Nate Chinen's The Gig: On Set

To wait to review or not to wait: good question

One night last spring, I took my notebook and my good set of ears to the Village Vanguard for that week’s first performance by the Bill McHenry Quartet. McHenry, a tenor saxophonist with a dry but inviting tone and a history of calmly intrepid lyricism, was working with several assertive partners: Orrin Evans on piano, Eric Revis on bass and Andrew Cyrille on drums. He’d written some new music for the group, which had only ever played one other gig, in the same room, about four months prior. One of those sets had been broadcast on WBGO 88.3FM and npr.org, and I thought it sounded hugely promising; surely this repeat engagement would be even deeper and more accomplished.

Nate-chinen-by-noah-kalina_span3
Noah Kalina

Nate Chinen

I’d come expecting to be bewitched, in other words. But when I left the Vanguard just over an hour later, I was, with apologies to Lorenz Hart, only bothered and bewildered, puzzling over what I’d heard. McHenry played reasonably well, bringing his unhurried wit to a pair of mid-tempo swingers. And there were certainly moments when his rhythm partners brought the coal-burning locomotion I wanted from them. But whenever the musicians pulled away from known parameters—and under McHenry’s guidance, this was often—the focus slackened and the fires ebbed. Oddly, given that Evans and Revis are regular partners (two-thirds of Tarbaby, a slashing postbop band), and that Cyrille is conversant in propulsive abstraction (an acknowledged master, in fact), the band seemed adrift. “The set’s more open-ended moments felt hollow, as if lacking a motive,” I wrote the next day, in a slightly pained, decidedly mixed review for the New York Times.

Well, timing is everything. I was back at the Vanguard the following week to hear a different group, and I ran into the club’s owner, Lorraine Gordon. “You wrote a really great article last week, and I agreed with every word,” she told me. “But!”—she stabbed a finger in the air—“It got so good I couldn’t believe it was the same band.”

Months later I received my copy of La Peur du Vide, an album recorded later during that run and recently released on Sunnyside. Lorraine was right: It’s marvelous, one of the best live recordings issued this year and a manifestation of every hope I brought with me to that disappointing first set. Which raises a familiar tangle of questions for someone in my line of work. Should I have picked a different time to hear the group, later that week or that night? Should I have held my fire until after a second impression? Was it incumbent on me to factor in the need for a warm-up performance? Should there be an implicit handicap for critiquing opening sets, or even an explicit policy against it?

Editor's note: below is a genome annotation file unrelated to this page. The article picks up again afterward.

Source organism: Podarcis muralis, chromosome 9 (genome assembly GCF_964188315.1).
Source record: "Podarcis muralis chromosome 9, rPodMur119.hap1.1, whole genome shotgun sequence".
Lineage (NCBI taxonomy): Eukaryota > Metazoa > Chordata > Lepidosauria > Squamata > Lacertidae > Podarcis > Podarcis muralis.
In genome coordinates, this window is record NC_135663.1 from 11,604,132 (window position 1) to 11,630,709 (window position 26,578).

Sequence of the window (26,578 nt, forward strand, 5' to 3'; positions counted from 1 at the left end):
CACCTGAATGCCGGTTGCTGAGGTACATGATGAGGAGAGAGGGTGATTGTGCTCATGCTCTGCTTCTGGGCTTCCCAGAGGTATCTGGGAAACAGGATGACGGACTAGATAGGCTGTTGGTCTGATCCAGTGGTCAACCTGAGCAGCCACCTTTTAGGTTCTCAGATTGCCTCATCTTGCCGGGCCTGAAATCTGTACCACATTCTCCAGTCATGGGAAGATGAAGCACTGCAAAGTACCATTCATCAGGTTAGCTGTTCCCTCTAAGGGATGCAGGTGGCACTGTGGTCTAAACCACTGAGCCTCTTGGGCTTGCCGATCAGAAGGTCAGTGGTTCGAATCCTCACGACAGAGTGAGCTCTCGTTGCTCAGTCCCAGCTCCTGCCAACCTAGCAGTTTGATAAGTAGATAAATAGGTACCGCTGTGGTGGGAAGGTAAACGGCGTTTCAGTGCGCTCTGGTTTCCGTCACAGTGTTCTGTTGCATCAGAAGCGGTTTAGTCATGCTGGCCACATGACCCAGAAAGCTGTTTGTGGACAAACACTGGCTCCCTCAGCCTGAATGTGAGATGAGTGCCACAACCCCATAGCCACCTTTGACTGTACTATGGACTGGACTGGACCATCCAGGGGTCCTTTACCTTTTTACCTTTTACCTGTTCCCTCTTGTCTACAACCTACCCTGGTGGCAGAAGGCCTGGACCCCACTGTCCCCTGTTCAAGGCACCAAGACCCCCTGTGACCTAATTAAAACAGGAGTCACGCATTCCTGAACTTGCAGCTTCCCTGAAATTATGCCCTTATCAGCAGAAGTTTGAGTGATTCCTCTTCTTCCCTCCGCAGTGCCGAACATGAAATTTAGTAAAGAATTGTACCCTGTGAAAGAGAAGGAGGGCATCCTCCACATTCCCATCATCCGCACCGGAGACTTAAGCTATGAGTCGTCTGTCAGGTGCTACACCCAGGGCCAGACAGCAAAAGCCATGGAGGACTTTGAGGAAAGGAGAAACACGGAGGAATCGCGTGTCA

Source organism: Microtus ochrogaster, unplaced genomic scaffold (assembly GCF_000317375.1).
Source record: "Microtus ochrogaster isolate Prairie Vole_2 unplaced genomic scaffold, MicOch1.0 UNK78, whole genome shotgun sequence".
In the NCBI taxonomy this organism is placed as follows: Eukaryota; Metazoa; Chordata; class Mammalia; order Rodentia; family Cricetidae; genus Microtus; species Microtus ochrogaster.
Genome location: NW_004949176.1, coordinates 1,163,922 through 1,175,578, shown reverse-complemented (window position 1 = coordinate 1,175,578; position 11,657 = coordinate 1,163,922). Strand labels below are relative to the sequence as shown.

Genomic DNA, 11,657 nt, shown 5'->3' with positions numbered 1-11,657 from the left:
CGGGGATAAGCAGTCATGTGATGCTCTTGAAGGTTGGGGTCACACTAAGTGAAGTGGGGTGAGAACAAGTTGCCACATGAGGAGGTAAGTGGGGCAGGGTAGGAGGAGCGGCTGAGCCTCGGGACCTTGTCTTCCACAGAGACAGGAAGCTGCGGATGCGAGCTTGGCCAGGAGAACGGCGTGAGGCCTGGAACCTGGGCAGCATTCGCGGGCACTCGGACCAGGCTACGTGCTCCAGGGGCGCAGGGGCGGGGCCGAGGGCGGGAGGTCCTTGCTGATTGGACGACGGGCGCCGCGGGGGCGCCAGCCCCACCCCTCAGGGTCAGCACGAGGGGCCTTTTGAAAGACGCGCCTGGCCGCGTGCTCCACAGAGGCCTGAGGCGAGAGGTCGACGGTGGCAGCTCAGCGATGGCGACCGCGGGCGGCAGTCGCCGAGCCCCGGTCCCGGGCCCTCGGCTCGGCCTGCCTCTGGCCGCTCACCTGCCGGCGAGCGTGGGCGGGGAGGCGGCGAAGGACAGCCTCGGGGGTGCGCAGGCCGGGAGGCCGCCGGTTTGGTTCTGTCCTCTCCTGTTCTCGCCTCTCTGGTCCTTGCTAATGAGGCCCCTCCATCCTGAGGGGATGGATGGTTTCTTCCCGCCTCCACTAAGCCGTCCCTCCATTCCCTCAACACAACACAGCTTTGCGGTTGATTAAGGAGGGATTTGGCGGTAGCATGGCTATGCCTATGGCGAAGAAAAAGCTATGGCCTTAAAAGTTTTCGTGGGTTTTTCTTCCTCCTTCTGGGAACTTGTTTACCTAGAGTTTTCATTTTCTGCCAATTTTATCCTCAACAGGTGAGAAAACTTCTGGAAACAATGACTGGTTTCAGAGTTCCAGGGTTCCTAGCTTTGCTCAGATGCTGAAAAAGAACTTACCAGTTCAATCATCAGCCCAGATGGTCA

The responsibilities of the workaday jazz critic—a species more endangered than ever, though I’ll wager against extinction—involve several different constituencies. As an informed surrogate for the consumer, the critic’s responsibility is to provide an evaluative compass—not only about what to see but when to go, given that there usually isn’t a price differential between a first and second set. As an advocate for the art form, he or she unpacks meaning, sniffs out intention and attempts to address the music on its terms. There’s also the issue of journalistic merit, and the burden of stewardship for a larger ecosystem, and the cold calculus of a publication schedule. One reason I cover opening nights is that they’re comparatively more newsworthy. Another is that I want the review published soon enough for it to reach all interested parties. When it’s a good review, a few more people end up attending the gig, and everybody wins. When it’s less than glowing, things get complicated, but the intrinsic value of the criticism isn’t compromised—not if you believe in that sort of thing.

The standard rap on second sets is that the musicians loosen up and stretch out. But it’s also been my experience that the second set of an opening night often loses a crucial spark. Once, covering a brand-new project from bassist Christian McBride, I chose to review a second set so that the musicians could settle in, only to hear later that the first had been fresh dynamite, clearly the one to catch. And covering two subsequent sets in tandem has never worked that well for me: I often find myself weighing one against the other (a useless exercise, for readers) or losing the essential point in a glut of information. We all know from experience—and from some exhaustive box sets by artists here and gone—that any jazz engagement has its fluctuations and too many variables to predict an optimal performance. So there is no perfect policy, though in principle I like what trumpeter David Weiss once proposed in an e-mail: “There should be a law that if a reviewer comes to the first show they have to come back later in the run to see the progress and what the thing really could be.” I have done this and rarely regretted it. But there’s always another gig out there, along with other obligations.

A few years ago I reviewed a first-time collaboration between drummer Paul Motian, saxophonist Chris Potter and pianist Jason Moran, three strong individualists with only a few tendrils of shared experience among them. I decided to review the group’s final set, late on a Sunday night, figuring that its rapport would be at a peak. I ended up calling that one right, and when ECM later released Lost in a Dream, an album culled from the run, its exquisite melancholy squared perfectly with what I remembered.

This had been another Village Vanguard gig, and some time later I saw Ms. Gordon, who had the same rapturous opinion of the band. She was gratified by the review, but—well, I’ll give her the last word here: “Why did you have to wait until the very last night?”

Originally published in December 2012

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